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Raanta relishing role with Blackhawks

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Updated: February 3, 2014 3:45PM



There’s something of a Zen quality to Blackhawks rookie Antti Raanta. He speaks with a profundity and a perspective that bely his
inexperience and age.

Sure, some if it comes from the natural quirkiness so many goalies seem to have, and the language barrier can help turn a simple phrase into a deep thought every once in a while.

But more than anything, Raanta is a young guy who simply is excited to be in the NHL, happy to be proving himself worthy of a roster spot and looking forward to what comes next — no matter what his role is with
Corey Crawford set to return to the lineup.

‘‘There’s lots of games to play and lots of pucks to save,’’ Raanta said. ‘‘We’ll see.’’

Raanta said that early Monday, with the memory of a 6-5 loss Saturday to the St. Louis Blues still fresh in his mind and before his stellar 1-0 shutout of Los Angeles later in the day. His first career shutout didn’t really change anything — he wasn’t in danger of losing his job because of his performance against the Blues, and he’s not really a threat to take Crawford’s No. 1 spot because of his effort against the Kings — but it was a
triumphant capper to a crucial stretch for Raanta and the Hawks.

When Crawford suffered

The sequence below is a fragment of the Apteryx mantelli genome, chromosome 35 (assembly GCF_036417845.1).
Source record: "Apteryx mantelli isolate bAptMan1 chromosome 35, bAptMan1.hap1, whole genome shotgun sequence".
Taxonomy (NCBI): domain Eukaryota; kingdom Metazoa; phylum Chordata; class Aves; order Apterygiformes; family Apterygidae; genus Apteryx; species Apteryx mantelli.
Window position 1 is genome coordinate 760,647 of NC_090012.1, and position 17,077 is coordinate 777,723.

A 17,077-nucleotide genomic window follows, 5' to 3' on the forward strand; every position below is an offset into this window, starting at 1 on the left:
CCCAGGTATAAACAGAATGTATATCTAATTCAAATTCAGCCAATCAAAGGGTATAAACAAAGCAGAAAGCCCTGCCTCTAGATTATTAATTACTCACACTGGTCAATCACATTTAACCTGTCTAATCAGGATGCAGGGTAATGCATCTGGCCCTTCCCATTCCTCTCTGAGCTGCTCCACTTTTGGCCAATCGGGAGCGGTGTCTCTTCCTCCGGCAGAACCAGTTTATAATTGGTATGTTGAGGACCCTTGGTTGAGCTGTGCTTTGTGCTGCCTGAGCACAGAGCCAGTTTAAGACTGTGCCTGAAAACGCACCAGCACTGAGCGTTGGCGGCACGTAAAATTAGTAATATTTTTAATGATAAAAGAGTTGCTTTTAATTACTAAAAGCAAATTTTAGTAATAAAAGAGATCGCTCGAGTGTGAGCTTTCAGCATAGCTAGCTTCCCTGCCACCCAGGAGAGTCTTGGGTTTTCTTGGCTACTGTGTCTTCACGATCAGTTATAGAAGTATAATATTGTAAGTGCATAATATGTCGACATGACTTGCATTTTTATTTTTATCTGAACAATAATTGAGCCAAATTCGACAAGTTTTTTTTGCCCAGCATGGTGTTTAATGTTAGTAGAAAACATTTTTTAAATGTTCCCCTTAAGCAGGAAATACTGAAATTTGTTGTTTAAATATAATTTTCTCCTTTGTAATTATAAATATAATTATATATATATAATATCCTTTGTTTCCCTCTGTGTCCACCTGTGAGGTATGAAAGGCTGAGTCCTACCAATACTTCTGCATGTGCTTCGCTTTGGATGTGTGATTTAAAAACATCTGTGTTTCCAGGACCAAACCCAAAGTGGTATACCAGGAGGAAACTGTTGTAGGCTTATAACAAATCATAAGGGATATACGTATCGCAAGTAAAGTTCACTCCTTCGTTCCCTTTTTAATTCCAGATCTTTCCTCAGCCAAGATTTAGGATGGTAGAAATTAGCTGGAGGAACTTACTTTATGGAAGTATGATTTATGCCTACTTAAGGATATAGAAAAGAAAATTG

a groin injury Dec. 8 with Nikolai Khabibulin already on the shelf, the Hawks didn’t really know what they had in Raanta, who starred last season in his native Finland but was playing in North America (with its smaller ice surface) and in the NHL (with its bigger, faster,
harder-shooting players) for the first time.

‘‘We didn’t know too much about him,’’ coach Joel Quenneville said. ‘‘We were happy to have him in the organization. He was fine in camp, and down in Rockford he was doing all right, too. But it’s a big step, and it’s a different league. The shots he was [facing], the side of the players [and] the pace are all different.’’

Raanta was the only guy who was sure he belonged.

‘‘I think I knew that I could play at this level,’’ he said. ‘‘But, of course, everybody was making questions about it.’’

Ten consecutive starts later, Raanta — now 10-1-3
with a 2.21 goals-against average and a .913 save percentage — seems poised to give the Hawks the one-two punch they had in goal last season with Ray Emery and didn’t have early this season with Khabibulin. That means more days off for Crawford, which only can help come playoff time.

Raanta said he rather would stay in the NHL as a backup than be the No. 1 guy and get a lot of work in Rockford. And he thinks he has earned that right. Quenne-
ville agreed.

‘‘There have been good games, and then there have been a couple of not-so-good games,’’ Raanta said. ‘‘But I think I have played [at a] pretty good level all the time, not letting any totally easy goals [in]. When you think a little bit farther [out], it has been really good.’’

Not only has Raanta kept the Hawks afloat on the ice — with plenty of help from the defensive corps, which has played some of its finest hockey after circling the wagons for the young goalie — but he has energized the locker room with his youthful enthusiasm and offbeat comic stylings.

‘‘He’s pretty funny, he’s pretty relaxed — a goofy guy,’’ winger Patrick Sharp said. ‘‘Fits right into our locker room.

‘‘He’s been great. It’s not easy coming into this league the way he did it, jumping in and starting so many games in a row. And playing that big bulk of hockey was pretty impressive. He’s been solid every game. He gives us a chance to win, and we’re all proud to have him around.’’

Email: mlazerus@suntimes.com

Twitter: @marklazerus



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